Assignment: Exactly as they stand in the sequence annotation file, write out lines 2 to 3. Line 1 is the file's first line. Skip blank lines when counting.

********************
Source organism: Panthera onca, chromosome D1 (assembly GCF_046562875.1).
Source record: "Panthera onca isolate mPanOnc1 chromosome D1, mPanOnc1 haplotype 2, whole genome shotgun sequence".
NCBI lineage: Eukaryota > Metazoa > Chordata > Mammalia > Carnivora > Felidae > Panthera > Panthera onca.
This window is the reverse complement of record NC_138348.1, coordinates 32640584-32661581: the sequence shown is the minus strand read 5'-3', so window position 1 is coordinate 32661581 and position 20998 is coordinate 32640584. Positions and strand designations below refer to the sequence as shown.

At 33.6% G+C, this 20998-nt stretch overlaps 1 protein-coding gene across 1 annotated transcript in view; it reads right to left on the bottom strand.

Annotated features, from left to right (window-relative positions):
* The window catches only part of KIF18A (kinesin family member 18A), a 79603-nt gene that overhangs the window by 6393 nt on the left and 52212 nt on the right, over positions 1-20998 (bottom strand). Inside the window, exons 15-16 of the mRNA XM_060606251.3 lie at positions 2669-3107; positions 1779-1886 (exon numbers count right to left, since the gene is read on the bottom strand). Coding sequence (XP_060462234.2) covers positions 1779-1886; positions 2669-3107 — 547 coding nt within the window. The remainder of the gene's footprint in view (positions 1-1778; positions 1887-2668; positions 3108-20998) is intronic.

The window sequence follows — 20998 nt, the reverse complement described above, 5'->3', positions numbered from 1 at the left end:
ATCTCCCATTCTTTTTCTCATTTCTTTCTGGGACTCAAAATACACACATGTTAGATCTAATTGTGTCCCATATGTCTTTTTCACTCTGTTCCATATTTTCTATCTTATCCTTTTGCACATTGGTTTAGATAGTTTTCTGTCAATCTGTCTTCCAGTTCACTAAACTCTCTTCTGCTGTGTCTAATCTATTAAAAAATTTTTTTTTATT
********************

Source record: "Panthera onca isolate mPanOnc1 chromosome D1, mPanOnc1 haplotype 2, whole genome shotgun sequence".
NCBI lineage: Eukaryota > Metazoa > Chordata > Mammalia > Carnivora > Felidae > Panthera > Panthera onca.